tempvmk=vmk9 # The name of the temporary vmkernel interface created for sending your test pings.
portgroup=testpg # The name of the temporary Port Group created to use for the tempvmk interface.
pingsize=56 # The payload size to use for the vmkpings. Increase it if you want to check jumbo-frame connectivity on the VLANs. Note that the ping payload size does not include the ICMP (8 Byte) and IP (20 Byte) headers, so to check for a layer 2 ethernet MTU of 9000 you must use a smaller payload size of 8972. To check a normal MTU of 1500 Byte you need to set a size of 1472.
file=/tmp/nets.csv # Path to a CSV-file containing the network related infos. Each line represents a CSV-style set of the following: VLAN, IP to assign to $tempvmk, Netmask for $tempvmk, Target IP you want to ping on this network.
########


# Creates a temporary Port Group and vmkernel interface, also makes sure the Port Group only uses the specified vmnic $uplink as it's active uplink.
esxcli network vswitch standard portgroup add --portgroup-name $portgroup --vswitch-name $vswitch
esxcli network vswitch standard portgroup policy failover set --portgroup-name $portgroup --active-uplinks $uplink --load-balancing explicit
esxcli network ip interface add --portgroup-name $portgroup --interface-name $tempvmk

# Loops through the list of networks.
grep -v '^#' $file | while read network
do
  # Fill in the individual variables from the line.
  i=1
  for var in "vlan" "ip" "netmask" "target"
  do
    export $var=$(echo yes | awk -v network=$network '{print network;}' | grep -Eo '[^,]+' | awk "NR == $i")
    i=$(expr $i + 1)
  done

  echo -e "\n--------\nTrying VLAN: $vlan\tIP: $ip\tNetmask: $netmask\tTarget-IP: $target\n"
  # Assign the VLAN ID to $portgroup.
  esxcli network vswitch standard portgroup set --portgroup-name $portgroup --vlan-id $vlan
  # Assign the IP and Netmask settings to $tempvmk
  esxcli network ip interface ipv4 set -t static --interface-name $tempvmk --ipv4 $ip --netmask $netmask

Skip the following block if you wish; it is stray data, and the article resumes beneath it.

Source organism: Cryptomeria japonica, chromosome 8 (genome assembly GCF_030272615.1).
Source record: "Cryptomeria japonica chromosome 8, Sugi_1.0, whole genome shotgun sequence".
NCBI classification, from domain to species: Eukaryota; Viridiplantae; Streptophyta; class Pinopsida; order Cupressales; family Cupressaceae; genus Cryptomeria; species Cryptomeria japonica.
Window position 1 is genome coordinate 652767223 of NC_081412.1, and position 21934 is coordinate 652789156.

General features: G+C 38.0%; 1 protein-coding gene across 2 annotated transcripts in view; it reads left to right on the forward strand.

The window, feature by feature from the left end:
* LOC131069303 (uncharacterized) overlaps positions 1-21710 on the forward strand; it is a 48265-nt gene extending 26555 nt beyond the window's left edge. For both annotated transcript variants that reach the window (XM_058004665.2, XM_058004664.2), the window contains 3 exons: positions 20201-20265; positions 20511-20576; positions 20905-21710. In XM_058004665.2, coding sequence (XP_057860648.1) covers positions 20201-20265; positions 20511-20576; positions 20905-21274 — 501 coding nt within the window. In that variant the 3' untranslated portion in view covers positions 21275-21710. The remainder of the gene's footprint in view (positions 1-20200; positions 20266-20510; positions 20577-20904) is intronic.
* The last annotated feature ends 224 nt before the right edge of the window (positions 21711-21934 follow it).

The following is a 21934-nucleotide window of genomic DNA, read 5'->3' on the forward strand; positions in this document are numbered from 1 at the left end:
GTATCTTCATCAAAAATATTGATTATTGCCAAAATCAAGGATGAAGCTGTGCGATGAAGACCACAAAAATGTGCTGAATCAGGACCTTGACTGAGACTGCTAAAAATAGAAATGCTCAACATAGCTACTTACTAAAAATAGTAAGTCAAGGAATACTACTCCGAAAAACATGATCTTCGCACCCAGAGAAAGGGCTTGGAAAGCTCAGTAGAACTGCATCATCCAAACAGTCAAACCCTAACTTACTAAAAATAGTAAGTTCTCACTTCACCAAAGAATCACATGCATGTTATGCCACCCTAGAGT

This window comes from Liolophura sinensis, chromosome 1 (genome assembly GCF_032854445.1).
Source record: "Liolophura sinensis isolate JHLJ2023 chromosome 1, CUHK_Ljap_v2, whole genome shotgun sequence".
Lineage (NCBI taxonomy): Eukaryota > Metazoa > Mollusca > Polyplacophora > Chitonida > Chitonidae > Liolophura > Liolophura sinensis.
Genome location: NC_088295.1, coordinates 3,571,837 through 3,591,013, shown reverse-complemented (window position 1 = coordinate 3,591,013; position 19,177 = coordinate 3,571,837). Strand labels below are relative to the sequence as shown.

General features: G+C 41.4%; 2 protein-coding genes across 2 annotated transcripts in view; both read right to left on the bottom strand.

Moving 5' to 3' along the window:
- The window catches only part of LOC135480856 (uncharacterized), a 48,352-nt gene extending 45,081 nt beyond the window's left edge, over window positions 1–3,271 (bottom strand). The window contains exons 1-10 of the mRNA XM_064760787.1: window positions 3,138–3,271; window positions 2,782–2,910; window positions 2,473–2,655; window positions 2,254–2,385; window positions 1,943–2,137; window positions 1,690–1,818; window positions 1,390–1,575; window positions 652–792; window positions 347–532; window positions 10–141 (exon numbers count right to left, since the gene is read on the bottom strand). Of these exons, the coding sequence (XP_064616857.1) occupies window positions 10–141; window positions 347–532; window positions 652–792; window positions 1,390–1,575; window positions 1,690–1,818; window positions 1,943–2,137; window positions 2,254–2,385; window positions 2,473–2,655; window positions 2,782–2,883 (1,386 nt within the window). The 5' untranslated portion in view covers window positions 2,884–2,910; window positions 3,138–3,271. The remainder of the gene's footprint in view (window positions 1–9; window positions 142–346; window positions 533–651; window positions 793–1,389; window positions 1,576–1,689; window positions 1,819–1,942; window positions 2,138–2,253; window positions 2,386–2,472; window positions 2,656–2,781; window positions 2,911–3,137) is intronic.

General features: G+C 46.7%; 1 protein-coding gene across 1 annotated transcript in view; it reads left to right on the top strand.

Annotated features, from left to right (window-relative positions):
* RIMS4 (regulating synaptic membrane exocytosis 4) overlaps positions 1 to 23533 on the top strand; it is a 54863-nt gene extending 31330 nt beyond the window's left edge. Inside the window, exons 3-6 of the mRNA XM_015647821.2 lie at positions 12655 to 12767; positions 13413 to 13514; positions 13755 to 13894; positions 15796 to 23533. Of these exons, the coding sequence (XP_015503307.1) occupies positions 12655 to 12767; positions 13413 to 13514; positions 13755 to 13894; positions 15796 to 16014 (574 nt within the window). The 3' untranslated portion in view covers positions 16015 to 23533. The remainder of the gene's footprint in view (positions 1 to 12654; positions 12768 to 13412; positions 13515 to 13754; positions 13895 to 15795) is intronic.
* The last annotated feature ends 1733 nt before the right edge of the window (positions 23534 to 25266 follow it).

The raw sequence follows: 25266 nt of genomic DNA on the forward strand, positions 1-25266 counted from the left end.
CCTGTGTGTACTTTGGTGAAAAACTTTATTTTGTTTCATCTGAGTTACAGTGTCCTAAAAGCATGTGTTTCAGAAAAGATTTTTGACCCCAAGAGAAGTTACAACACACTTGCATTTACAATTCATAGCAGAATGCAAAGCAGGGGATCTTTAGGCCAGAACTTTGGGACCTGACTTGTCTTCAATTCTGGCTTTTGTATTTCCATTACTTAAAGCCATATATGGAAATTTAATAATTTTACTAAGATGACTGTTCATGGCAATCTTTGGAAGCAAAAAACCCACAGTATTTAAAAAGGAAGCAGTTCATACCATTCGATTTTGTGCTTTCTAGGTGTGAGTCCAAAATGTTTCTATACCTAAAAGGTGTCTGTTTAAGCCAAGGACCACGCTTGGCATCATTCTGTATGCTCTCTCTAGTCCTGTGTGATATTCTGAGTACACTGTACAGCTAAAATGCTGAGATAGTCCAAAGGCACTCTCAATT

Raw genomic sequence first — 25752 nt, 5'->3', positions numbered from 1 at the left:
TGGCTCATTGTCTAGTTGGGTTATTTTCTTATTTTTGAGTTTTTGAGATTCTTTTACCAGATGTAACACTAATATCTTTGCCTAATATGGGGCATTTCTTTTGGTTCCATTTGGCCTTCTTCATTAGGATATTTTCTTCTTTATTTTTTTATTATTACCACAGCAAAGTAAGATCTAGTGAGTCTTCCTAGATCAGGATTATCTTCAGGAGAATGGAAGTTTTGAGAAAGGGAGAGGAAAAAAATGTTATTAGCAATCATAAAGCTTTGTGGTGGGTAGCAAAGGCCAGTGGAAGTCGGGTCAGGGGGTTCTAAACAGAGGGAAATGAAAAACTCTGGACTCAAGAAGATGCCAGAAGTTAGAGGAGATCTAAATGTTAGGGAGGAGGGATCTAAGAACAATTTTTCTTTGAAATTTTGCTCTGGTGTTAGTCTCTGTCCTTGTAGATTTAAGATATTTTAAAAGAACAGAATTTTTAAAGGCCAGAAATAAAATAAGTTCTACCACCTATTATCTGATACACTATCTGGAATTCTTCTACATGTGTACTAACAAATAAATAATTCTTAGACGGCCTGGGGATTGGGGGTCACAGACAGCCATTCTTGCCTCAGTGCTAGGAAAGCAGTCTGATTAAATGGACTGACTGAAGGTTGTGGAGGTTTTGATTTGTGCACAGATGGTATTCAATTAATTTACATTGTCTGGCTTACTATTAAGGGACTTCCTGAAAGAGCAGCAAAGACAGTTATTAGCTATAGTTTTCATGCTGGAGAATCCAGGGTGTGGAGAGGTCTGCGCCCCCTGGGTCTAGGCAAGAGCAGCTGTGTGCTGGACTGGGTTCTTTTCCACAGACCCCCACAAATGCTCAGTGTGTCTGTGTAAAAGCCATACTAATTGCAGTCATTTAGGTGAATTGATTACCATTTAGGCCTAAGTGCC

sleep 3
  # Ping the target IP three times via $tempvmk
  vmkping -4 -d -c 3 -s $pingsize -I $tempvmk $target | 
  if grep -q " 0% packet loss"
  then
    echo "Successfully pinged target IP $target for VLAN $vlan on uplink $uplink."
  else 
    echo "Error! Couldn't ping target IP $target for VLAN $vlan on uplink $uplink."
  fi
done

# Remove temporarily created Port Group and vmkernel interface.
esxcli network ip interface remove --interface-name $tempvmk
esxcli network vswitch standard portgroup remove --portgroup-name $portgroup --vswitch-name $vswitch

.

Feed the script with an input file like this:

~ # cat /tmp/nets.csv 
#vlan,vmkip,vmknetmask,target
20,10.1.20.99,255.255.255.0,10.1.20.1
30,10.1.30.99,255.255.255.0,10.1.30.1
40,10.1.40.88,255.255.255.0,10.1.40.1

The resulting output will look this:

~ # sh /tmp/checkvlans.sh
--------
Trying VLAN: 20        IP: 10.1.20.99        Netmask: 255.255.255.0  Target-IP: 10.1.20.1
Successfully pinged target IP 10.1.20.1 for VLAN 20 on uplink vmnic3
--------

Trying VLAN: 30        IP: 10.1.30.99        Netmask: 255.255.255.0  Target-IP: 10.1.30.1
Successfully pinged target IP 10.1.30.1 for VLAN 30 on uplink vmnic3
 --------

Trying VLAN: 40        IP: 10.1.40.88        Netmask: 255.255.255.0  Target-IP: 10.1.40.1
Error! Couldn't ping target IP 10.1.40.1 for VLAN 40 on uplink vmnic3

The general logic of this script should be easily portable to PowerCLI as well using Get-EsxCli style esxcli network diag ping. Maybe I’ll work on that some other time.